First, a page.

" combination of a plurality of discharge vso pipes for the discharge of liquid pumped, a shaft extending down between said pipes, bearings for the shaft mounted between the discharge pipes and supported by connections joining said pipes, other pipes surrounding the shaft supported bysaid bearings, other bearings forV said4 shaft supported by said last-named pipes, and cnnnections between each of said last-named bearings and the one of said. irsnnamed bearings immediately below it for conducting oil from one bearing to the other.
8. In a pump of the type described for pumping fluid, the combination,` of a pump shaft, one or more runners carried thereby, a sectional discharge pipe,bearngs for the pump shaft supported from the members by which the separate sections of said discharge pipe are connected together, and means for adjusting said bearings relative to said dis# charge pipe for bringing said shaft into`- alinement.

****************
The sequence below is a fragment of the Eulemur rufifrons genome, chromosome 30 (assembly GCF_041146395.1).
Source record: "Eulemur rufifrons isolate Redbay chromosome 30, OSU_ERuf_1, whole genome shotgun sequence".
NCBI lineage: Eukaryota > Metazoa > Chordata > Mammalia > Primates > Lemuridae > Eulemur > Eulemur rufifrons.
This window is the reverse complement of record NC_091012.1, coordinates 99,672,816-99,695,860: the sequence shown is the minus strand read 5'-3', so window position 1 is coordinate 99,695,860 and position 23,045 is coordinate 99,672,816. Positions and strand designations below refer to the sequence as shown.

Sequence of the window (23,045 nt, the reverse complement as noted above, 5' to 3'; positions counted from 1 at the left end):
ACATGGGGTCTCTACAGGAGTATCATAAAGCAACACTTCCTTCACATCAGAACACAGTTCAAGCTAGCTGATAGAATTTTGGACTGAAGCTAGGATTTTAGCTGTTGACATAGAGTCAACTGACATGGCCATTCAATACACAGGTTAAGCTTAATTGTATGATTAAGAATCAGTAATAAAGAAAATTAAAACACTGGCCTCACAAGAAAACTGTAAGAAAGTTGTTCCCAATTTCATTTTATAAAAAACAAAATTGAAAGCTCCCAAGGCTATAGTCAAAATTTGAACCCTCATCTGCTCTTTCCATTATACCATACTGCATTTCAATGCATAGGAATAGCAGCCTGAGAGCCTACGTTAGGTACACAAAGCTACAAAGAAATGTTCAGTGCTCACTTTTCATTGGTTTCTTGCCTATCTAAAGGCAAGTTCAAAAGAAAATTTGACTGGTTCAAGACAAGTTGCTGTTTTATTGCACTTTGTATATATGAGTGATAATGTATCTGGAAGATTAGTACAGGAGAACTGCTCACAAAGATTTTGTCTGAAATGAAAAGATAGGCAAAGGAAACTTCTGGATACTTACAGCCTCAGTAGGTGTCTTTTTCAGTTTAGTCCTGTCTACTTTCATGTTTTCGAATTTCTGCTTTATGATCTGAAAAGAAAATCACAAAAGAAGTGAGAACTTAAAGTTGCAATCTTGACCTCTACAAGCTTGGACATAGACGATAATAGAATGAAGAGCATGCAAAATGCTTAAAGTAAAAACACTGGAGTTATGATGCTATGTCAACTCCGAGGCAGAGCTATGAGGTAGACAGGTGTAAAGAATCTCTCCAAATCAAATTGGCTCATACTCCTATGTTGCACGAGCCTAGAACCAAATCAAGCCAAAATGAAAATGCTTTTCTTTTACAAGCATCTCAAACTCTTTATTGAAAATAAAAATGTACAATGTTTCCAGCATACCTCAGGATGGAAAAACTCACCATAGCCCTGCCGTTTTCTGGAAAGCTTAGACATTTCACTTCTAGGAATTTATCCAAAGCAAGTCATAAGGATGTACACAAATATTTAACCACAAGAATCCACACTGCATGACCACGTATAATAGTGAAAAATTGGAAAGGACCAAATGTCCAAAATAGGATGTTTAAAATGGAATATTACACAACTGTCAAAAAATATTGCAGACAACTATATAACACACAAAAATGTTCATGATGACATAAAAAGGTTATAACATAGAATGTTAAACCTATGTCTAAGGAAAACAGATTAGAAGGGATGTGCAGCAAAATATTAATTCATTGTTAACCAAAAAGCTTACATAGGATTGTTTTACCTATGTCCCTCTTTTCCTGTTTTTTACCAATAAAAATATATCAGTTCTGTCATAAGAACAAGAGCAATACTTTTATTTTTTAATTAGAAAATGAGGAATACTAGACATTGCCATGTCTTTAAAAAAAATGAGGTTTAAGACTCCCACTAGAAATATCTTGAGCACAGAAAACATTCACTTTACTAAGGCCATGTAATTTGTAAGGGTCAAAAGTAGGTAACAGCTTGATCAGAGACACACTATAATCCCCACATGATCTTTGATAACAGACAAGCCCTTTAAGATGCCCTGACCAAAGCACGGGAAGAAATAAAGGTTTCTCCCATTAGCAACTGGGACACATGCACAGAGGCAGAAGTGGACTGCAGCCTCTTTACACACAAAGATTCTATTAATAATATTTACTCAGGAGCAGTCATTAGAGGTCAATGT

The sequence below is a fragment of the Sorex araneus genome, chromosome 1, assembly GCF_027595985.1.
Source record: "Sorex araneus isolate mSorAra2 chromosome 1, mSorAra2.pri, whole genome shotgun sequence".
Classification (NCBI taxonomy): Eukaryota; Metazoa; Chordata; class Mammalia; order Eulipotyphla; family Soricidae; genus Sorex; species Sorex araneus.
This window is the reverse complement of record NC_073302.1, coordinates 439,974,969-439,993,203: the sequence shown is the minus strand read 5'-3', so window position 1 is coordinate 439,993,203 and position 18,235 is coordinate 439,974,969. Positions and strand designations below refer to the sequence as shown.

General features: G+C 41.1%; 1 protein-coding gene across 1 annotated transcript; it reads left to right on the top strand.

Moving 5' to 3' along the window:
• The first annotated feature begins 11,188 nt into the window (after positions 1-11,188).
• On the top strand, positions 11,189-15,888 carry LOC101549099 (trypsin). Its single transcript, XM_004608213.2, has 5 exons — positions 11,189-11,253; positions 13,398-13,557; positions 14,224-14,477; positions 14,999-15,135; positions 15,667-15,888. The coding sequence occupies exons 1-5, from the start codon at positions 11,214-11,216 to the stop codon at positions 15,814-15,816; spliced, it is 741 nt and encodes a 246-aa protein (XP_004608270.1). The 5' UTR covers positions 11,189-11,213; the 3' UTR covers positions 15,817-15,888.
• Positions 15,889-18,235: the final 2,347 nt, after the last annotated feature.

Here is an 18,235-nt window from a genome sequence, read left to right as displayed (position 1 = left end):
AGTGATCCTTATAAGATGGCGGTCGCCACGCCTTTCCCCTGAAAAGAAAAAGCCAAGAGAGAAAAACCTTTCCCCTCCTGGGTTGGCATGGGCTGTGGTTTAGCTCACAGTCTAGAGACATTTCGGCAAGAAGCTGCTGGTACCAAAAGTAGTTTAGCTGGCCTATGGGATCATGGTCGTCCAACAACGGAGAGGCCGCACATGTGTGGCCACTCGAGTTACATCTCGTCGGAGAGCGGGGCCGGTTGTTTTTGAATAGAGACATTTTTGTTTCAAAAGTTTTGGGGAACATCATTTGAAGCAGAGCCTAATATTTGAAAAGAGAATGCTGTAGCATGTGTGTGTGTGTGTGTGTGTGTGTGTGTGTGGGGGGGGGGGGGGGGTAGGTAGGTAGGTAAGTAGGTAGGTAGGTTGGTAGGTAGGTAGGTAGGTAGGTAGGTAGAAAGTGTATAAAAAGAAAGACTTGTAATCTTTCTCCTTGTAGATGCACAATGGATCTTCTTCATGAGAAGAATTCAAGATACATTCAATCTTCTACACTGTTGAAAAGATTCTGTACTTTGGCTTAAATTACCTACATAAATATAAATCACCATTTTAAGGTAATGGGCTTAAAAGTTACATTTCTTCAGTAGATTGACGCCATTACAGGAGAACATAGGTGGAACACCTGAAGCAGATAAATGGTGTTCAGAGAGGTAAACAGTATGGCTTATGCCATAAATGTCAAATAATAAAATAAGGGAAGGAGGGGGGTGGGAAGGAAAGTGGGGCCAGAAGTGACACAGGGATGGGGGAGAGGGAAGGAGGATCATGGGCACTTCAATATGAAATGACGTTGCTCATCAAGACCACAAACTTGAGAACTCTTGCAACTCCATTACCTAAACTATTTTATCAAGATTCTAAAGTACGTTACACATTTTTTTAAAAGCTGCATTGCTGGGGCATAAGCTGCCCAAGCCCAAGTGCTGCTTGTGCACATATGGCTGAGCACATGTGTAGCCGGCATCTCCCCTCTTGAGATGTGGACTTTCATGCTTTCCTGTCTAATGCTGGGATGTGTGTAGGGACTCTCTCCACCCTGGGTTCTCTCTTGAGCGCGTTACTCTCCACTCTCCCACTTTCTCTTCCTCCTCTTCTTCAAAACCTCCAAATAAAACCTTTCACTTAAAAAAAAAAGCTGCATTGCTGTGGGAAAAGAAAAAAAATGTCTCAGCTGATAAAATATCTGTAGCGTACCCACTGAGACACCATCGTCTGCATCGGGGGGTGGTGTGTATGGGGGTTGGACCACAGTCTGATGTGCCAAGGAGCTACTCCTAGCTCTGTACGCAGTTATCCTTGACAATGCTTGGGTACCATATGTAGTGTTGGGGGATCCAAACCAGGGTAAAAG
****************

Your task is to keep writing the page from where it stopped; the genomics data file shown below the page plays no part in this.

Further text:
9. In a pump of the type described for pumping water, the combination of a pump shaft adjustably suspended, 'pump runners mounted thereon, discharge pipes suspended adjacent to said shaft, bearings for the pump shaft supported by the discharge pipes at intervals therealong, and means for adjusting said bearings relative to the discharge pipes for holding said pump shaft in alinement for operation.
10. In a deep well pump, the combination' of a plurality of pipes arranged side by side,